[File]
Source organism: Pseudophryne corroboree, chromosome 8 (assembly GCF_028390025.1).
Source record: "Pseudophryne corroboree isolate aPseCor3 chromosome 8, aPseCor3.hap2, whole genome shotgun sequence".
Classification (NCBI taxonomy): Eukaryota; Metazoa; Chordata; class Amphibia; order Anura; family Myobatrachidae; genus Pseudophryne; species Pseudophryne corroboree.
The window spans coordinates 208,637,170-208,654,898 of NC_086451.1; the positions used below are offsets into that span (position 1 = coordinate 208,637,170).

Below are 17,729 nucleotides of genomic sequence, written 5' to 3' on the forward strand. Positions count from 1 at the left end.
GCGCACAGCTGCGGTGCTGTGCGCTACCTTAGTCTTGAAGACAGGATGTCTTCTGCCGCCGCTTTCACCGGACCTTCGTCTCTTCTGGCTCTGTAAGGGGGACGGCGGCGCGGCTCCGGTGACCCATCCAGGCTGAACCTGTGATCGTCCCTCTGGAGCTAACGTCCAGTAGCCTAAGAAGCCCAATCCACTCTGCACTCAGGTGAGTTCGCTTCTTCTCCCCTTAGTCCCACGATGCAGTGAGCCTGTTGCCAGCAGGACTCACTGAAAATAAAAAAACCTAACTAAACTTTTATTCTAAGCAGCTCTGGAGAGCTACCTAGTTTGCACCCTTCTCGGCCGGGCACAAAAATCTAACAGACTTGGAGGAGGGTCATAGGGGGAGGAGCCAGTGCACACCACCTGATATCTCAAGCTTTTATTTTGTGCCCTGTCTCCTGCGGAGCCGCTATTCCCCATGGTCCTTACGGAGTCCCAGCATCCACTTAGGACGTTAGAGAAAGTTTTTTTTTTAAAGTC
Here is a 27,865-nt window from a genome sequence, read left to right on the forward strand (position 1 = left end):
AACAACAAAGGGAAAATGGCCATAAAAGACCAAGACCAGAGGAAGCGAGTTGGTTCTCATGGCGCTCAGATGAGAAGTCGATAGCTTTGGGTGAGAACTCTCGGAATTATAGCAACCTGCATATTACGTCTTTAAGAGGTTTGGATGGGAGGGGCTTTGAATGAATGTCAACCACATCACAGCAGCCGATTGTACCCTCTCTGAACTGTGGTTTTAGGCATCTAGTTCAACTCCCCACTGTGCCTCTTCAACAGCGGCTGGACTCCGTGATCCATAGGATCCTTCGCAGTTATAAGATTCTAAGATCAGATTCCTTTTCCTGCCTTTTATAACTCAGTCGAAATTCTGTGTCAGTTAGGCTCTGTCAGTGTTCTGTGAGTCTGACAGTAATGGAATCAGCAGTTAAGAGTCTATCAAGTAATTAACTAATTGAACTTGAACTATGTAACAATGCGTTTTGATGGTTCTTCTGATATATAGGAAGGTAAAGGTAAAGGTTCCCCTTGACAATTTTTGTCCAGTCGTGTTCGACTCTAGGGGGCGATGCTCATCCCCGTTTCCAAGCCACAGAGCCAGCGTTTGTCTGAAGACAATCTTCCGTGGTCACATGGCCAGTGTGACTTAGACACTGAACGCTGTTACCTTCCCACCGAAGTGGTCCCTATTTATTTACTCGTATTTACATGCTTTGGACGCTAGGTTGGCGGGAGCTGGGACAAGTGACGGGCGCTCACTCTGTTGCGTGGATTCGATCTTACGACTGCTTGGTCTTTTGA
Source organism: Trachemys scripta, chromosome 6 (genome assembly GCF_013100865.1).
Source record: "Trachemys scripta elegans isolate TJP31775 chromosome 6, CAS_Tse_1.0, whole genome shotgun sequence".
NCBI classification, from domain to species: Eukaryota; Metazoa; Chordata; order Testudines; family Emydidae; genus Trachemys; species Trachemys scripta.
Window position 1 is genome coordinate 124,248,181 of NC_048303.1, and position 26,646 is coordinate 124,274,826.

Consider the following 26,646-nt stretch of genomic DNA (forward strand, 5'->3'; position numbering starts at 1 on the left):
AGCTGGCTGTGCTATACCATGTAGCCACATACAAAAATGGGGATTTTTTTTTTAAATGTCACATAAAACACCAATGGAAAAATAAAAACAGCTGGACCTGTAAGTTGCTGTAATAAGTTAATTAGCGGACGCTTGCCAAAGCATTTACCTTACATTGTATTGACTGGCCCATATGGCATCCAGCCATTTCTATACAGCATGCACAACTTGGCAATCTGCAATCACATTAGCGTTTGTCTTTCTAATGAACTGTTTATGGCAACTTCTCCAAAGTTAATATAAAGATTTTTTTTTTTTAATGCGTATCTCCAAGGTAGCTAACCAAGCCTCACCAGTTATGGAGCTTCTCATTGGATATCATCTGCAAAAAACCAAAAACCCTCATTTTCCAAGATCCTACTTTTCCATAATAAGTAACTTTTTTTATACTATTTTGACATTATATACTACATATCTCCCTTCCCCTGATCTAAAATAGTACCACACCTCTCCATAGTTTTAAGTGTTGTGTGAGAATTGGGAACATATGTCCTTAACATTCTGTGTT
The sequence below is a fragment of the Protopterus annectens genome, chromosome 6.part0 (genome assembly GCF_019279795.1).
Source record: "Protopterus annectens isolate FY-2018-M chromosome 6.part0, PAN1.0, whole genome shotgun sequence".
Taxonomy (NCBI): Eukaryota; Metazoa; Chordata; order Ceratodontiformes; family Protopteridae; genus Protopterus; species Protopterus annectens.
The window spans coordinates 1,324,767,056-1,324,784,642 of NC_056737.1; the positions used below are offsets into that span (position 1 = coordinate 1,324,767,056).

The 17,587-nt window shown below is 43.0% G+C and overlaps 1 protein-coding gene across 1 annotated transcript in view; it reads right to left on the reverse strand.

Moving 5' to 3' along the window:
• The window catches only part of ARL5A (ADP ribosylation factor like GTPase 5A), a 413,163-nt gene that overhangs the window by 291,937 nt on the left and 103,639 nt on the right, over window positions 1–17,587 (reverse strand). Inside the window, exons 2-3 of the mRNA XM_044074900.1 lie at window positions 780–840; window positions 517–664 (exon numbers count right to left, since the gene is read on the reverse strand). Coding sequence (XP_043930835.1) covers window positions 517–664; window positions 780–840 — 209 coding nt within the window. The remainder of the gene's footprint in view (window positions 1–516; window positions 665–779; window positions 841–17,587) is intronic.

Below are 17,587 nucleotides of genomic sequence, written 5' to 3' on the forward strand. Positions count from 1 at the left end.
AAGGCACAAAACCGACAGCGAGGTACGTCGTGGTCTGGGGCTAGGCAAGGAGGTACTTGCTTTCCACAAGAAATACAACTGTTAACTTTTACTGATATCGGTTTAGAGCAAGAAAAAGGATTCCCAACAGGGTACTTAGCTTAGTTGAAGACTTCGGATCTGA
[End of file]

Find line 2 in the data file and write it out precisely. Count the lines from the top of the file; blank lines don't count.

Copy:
Source record: "Pseudophryne corroboree isolate aPseCor3 chromosome 8, aPseCor3.hap2, whole genome shotgun sequence".